Saturday, 22 November 2008

The Consolation of Philosophy - indeed

So it doesn't make sense to me when people say they're not interested in Philosophy.

Or that it is pointless.

How could you not be interested in the big questions? In the final analysis, the only ones that actually matter. The classic ones; freedom of will, existence or non-existence of God (or Gods), the existence or non-existence of the soul (and its corollary - permanence or impermanence thereof), the nature of the origin of the universe, etc. These are the "pop" questions of Philosophy, and the very asking of any of these questions automatically presupposes a whole set of associated conditions. For ultimately Philosophy is concerned with universals, that which is unconditioned to which everything else is ultimately subservient.

But anyway - you see my point. Everyone simply must have at least some interest, even if they don't intellectually recognise this fact.

The second, often connected attitude of the pointlessness of it all carries with an unacceptable attitude of defeatism and apathy. For the lack of any certainty to such questions should not be considered the end of such speculation, but rather the start. To paraphrase Kant (and no doubt many others).

There is no natural delineation from where Philosophy ends and Theology begins. The Philosopher must always remain neutral, however, and seek wherever possible to subject everything to the utmost ratiocinative powers at their disposal. Whilst such an attitude is advisable for the Theologian, it is not necessarily required, as they are more willing to adopt a greater range of unknowables as given true as articles of faith. Theosophy is the natural synthesis of the two, and integrates the wider spectrum of occult and esoteric learnings into the canon.

Of course such distinctions are rather artificial and somewhat coloured by the over-specialisation and over dependence on modern empirical Science. Lo, those who would try to bring Philosophy as a specialisation of empirical, materialistic, Science. It is a move so absurd that it scarcely merits conversation. After all, originally, Philosophy was called Natural Science. So to subject this to an involution of primacy is merely a reflection of a lack of understanding of the proper architectonic upon which the nature of appropriate generalisation and specialisation, the proper order of subjects, belongs.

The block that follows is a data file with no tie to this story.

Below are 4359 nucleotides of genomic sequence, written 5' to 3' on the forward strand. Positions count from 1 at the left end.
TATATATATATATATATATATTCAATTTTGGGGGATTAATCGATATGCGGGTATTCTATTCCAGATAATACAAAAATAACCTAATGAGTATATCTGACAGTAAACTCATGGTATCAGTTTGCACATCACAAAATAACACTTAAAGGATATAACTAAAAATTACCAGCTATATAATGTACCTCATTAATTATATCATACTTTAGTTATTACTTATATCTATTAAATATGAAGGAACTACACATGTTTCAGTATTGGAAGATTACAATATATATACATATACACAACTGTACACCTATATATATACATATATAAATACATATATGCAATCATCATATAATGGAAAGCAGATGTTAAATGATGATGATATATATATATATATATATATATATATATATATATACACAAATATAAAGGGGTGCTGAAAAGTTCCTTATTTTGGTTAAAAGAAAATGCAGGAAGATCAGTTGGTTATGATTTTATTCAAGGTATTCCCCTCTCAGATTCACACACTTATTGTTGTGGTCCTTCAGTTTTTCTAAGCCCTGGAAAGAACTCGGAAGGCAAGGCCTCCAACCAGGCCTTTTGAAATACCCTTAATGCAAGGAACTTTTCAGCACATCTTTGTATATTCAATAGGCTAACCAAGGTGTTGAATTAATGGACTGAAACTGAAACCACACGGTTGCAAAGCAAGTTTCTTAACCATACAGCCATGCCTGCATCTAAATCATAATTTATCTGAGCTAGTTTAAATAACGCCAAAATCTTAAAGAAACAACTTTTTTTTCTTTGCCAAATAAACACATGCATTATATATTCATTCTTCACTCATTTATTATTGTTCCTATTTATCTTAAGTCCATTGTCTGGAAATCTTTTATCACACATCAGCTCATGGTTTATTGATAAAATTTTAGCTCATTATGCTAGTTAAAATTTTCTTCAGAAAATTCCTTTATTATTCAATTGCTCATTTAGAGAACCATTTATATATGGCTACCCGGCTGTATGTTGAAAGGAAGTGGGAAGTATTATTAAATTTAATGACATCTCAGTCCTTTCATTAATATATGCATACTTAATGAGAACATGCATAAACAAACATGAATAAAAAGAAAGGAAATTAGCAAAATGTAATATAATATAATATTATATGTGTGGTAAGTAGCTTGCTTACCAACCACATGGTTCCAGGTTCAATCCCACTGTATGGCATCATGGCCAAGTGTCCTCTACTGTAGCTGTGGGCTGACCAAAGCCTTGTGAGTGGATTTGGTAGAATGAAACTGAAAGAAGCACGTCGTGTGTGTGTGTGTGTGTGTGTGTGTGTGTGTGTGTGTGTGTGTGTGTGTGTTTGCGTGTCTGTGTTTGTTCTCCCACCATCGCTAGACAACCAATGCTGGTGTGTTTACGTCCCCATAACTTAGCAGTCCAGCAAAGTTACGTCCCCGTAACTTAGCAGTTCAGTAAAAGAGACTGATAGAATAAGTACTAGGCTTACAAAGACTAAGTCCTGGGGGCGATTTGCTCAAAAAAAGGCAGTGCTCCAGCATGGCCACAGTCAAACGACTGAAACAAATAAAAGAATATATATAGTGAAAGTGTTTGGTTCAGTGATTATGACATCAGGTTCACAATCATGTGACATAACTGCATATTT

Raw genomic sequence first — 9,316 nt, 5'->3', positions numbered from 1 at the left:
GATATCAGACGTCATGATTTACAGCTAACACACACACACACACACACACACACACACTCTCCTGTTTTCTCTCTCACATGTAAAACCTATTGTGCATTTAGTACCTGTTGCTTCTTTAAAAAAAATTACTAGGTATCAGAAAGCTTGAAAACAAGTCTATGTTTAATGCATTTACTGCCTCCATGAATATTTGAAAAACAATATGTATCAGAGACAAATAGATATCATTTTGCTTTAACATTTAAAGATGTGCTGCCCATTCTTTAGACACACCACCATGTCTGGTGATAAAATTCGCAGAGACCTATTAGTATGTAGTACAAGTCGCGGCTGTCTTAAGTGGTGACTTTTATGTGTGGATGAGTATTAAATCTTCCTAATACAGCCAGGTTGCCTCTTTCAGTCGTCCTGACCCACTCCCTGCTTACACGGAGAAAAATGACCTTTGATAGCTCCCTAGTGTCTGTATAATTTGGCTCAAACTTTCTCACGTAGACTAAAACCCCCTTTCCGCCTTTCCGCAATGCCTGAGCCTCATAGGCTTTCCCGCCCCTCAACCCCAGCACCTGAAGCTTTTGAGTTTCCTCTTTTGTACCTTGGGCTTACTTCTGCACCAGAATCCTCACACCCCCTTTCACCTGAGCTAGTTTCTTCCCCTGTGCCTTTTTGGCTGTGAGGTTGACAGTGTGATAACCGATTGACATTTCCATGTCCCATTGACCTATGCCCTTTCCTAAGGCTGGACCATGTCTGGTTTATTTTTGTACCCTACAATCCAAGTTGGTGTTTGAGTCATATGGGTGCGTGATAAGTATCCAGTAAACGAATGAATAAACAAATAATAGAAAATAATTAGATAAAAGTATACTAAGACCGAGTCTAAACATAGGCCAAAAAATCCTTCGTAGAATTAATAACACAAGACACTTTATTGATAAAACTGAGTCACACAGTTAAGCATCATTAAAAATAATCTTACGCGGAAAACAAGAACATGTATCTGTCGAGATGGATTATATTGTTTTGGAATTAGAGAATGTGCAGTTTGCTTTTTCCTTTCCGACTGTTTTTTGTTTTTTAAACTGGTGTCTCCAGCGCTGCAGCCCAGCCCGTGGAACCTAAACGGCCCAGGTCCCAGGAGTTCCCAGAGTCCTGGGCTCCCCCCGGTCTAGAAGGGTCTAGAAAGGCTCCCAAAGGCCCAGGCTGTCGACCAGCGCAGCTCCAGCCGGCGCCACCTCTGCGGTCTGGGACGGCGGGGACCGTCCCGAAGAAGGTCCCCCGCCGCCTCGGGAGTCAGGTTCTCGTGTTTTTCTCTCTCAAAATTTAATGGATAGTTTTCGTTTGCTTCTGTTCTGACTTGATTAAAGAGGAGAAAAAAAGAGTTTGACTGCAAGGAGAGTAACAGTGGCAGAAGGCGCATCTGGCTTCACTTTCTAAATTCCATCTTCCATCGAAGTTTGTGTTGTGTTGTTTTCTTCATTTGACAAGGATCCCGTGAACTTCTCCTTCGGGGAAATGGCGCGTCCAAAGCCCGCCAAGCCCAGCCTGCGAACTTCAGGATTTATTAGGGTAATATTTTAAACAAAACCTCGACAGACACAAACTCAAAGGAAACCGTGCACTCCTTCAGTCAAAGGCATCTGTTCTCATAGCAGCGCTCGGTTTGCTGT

No, Philosophy is always the ultimate root parent subject to all others. Or rather, all others are ultimately subject to a Philsophy.

So anyway, life is frustrating. We all make our errors of judgement. I went to University and studied Computer Science, only to realise half-way through that I'd picked the wrong degree as it progressively bored the hell out me, and I felt a yearning to study ultimately more fundamental matters - i.e. Philosophy. Of course had been someone of the pragmatic and sensible type, I would have just finished it, continuing on from my excellent results in the second year... and probably could have some well paid job now, albeit unsatisfying.

But such a pragmatism is out of character for me, I am ultimately driven by more impulsive undercurrents, despite perhaps appearances to contrary in terms of my outward seemingly sensible, almost staid, navigation of life's challenges.

So I find myself in murky waters of discontent. A feeling of not having actually come close to fulfilling my potential in any respect. Almost a sense of being inauthentic towards myself.

So I could do an external Philosophy degree now. But guess what. Yeah, money. It'll have to wait until I'm out of debt, as it isn't cheap. It is tiresome waiting. But Philosophy, I suppose, is one of those powers of mind that merely improves with age. Philosophy should be rushed. In fact, the slower the better. A 100 brilliant words can contain more coherency than a 10000 garbled pages.

Zen masters intuitively comprehended this truth.

The sense of discontent would be eased if I more people in day to day life to share this stuff with. I mean, I have one particular person the other side of the globe who I randomly converse with over Facebook, then in my day to day life maybe one or two people.

Patrick is one of them. He has a PhD in Mathematics so invariably our discussions revolve around perplexing mathematical abstractions and in-jokes about Wittenstein. Kant talked rather penetratingly about mathematics. Mathematics won't ultimately help you with the deep Philosophical problems, but as a tool for the construction of concepts, and as a tool for exploring the universal in the particular, in concreto, as it were, it has an efficacy no other subject has. It also encourages a rigour and clarity of thought and method like no other.

I was far too lazy in school with Mathematics. I had plenty of ability but lack of application, so never it took it that far beyond GCSE. I should probably go back and correct that. But I'd start from a different standpoint. It all starts to become a lot more powerful when one approaches it from the Mystery perspective, the Pythagorean school. Rather than assuming them as abstract concepts in itself, it instead relates the abstractions as analogues of deep philosophical observations, and builds them up there. So instead of a mere structure "for the sake of" it is a structure that reflects instead a certain something. The great Pythagorean Tetraclys is the profound example of this.

Anyway, its a beautiful winter's day outside. Cold, frostly, crisp and sunny. My favourite type of weather in many respects. A fine day to wander, sit and have a coffee, and consider things anew.

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